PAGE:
VICTORIA — Merran Smith, executive director at Clean Energy Canada, made the following statement in response to the Supreme Court of Canada’s ruling that the federal government’s carbon pricing system is constitutional:
“Today’s Supreme Court decision makes clear that the federal government has the authority to tackle climate change at the level required—something Canadians both want and expect from their political leaders.
“Any serious climate plan needs a backbone that does the heavy lifting, and carbon pricing is widely considered the most cost-effective way to reduce emissions. It’s the intersection of climate ambition and smart economic policy.
“As our largest trading partners, from the U.S. to the EU, chart ambitious courses to cleaner economies, it’s even more crucial that we use policies like carbon pricing to make our exports lower carbon and thus more competitive.
“It’s also important to remember that Canada’s price on pollution gives money back to Canadians in the form of a rebate. Most households receive more than they pay, especially low-income Canadians who tend to use less energy.
“And let’s not forget that many Canadians are already feeling the effects of climate change. The average cost of a natural disaster has risen more than tenfold in the last fifty years, and one in 10 Canadian households are now at risk of extreme flooding.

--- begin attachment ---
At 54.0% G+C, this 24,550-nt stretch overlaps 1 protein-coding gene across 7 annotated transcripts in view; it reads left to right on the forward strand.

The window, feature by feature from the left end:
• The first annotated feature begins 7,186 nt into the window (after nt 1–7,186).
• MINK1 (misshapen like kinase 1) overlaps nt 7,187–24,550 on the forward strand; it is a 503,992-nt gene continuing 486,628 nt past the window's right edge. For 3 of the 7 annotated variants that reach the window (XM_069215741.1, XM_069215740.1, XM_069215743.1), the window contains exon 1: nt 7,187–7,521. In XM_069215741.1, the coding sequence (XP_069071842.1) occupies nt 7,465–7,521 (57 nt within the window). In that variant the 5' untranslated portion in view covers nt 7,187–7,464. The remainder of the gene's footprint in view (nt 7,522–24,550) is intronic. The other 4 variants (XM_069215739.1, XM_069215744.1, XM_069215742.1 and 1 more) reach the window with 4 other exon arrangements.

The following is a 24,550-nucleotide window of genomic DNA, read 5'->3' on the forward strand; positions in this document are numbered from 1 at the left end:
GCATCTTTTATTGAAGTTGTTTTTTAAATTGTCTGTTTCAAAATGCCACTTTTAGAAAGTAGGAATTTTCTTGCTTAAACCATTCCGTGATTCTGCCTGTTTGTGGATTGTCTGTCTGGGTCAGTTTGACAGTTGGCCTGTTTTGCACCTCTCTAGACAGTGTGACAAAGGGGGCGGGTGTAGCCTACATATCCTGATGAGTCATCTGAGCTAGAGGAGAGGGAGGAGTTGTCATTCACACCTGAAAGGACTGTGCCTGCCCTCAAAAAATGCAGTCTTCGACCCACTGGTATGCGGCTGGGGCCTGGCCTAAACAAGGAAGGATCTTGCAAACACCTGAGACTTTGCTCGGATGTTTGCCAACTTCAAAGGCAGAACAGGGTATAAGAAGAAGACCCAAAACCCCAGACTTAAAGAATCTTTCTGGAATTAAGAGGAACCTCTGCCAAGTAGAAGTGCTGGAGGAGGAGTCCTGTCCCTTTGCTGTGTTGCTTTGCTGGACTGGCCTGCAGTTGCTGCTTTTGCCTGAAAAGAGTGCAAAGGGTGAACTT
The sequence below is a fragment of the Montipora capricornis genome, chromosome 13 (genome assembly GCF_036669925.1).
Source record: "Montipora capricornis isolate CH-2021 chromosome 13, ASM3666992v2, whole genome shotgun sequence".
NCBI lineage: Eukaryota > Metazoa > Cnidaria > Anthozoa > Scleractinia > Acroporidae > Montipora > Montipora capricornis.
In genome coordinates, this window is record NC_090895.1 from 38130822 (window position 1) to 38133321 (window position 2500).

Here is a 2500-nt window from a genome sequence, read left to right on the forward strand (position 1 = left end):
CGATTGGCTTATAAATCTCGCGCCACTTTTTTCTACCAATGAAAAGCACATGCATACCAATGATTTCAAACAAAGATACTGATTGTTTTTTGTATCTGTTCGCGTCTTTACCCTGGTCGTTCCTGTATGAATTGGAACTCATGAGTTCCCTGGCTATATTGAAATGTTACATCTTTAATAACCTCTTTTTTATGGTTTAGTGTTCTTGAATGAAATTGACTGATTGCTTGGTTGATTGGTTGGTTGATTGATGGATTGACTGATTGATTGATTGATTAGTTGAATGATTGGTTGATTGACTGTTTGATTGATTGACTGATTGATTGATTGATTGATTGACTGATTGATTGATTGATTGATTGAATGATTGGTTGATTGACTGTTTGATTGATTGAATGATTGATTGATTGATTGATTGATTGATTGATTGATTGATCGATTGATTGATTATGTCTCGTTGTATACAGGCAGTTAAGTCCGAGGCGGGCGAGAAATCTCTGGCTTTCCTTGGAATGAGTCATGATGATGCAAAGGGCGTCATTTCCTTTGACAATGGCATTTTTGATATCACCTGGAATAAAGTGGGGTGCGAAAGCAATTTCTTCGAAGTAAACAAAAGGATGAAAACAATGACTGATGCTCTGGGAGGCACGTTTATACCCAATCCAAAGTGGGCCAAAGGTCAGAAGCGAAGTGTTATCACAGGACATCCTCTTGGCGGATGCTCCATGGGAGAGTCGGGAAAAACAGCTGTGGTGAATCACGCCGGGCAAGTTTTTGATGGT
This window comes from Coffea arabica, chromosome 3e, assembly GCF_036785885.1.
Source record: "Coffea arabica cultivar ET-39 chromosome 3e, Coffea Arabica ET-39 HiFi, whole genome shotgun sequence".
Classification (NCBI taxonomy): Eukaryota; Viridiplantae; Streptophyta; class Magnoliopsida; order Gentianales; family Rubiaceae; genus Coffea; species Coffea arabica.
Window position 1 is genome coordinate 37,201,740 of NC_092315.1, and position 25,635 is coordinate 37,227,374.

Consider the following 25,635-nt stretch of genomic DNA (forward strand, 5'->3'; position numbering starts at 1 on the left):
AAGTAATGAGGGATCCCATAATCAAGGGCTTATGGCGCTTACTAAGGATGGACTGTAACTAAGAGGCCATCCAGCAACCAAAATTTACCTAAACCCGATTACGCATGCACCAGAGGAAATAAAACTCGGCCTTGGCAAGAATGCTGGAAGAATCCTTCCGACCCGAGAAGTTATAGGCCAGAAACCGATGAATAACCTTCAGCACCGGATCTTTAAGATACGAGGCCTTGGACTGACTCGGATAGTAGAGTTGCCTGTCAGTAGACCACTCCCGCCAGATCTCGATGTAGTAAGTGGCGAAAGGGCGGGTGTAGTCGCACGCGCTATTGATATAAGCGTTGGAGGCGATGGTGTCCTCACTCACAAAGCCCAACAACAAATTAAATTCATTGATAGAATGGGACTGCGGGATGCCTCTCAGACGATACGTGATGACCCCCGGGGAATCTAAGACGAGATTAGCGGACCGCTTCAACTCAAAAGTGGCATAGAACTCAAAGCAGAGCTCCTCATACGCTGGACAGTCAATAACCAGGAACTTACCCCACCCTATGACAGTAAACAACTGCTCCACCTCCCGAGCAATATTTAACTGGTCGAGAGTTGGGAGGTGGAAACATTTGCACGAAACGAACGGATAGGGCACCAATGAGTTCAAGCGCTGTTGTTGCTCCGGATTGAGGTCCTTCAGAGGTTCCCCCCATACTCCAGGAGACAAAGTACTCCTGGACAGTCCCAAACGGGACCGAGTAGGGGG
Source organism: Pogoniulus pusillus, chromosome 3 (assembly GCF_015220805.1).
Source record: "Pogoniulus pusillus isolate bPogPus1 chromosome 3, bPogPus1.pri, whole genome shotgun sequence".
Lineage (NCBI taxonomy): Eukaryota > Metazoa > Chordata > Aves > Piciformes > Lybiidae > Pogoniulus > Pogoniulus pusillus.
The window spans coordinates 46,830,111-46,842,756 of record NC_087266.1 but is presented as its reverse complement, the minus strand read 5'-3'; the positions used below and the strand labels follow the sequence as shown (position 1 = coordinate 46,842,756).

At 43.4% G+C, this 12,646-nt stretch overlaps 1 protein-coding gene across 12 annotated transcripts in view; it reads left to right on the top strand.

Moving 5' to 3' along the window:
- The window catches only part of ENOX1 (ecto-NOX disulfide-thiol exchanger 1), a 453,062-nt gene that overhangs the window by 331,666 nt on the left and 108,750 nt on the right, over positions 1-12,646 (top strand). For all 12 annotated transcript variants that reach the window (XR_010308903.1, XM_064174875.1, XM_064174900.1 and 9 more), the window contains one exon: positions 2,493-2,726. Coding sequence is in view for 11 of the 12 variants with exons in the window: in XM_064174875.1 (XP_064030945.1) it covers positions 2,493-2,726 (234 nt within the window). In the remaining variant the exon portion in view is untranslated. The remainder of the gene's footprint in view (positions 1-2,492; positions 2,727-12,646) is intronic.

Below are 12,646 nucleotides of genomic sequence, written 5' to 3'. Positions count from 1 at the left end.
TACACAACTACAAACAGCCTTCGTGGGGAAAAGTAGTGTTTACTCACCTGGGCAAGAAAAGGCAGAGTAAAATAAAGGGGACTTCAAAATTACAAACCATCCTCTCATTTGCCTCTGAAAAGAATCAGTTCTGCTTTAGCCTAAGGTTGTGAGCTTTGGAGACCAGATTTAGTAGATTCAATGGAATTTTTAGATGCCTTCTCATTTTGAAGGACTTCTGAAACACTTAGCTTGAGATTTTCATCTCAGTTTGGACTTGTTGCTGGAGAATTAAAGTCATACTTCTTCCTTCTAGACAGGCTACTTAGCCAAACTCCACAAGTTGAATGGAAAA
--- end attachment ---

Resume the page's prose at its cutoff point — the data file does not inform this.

“Now is the time to move forward together and strengthen, not tear down, our plans to build a clean and prosperous Canada.”
- The federal carbon price is proposed to gradually rise from $40 a tonne in 2021 to $170 a tonne in 2030. Because the carbon price will continue to be revenue neutral, the federal government will keep returning the proceeds to Canadians and the majority of households will continue receiving more than they pay.
- For the second year in a row, the Parliamentary Budget Officer’s February review of the federal carbon pricing system concluded that because of the Climate Action Incentive rebate, “most households will receive higher transfers than amounts paid in fuel charges” and “the net benefits are broadly progressive by income group. That is, lower income households will receive larger net transfers than higher income households.”
- According to the World Bank, 46 national and 32 subnational jurisdictions accounting for 22% of global GHG emissions already have a carbon price in place or scheduled for implementation.
- Sweden currently operates the highest carbon price in the world (around C$177 per tonne of carbon dioxide). Since its introduction in 1991, Sweden’s emissions have decreased by 27% while its GDP has grown by 83%.
- As jurisdictions like the EU and U.S. are considering border carbon adjustments to condition market access, ambitious domestic climate action that includes a strong carbon price offers the best chance at ensuring Canadian businesses can competitively supply those markets.
- In Ontario, a majority (55%) of Progressive Conservative voters would support Premier Doug Ford’s decision to implement a carbon price and rebate in Ontario.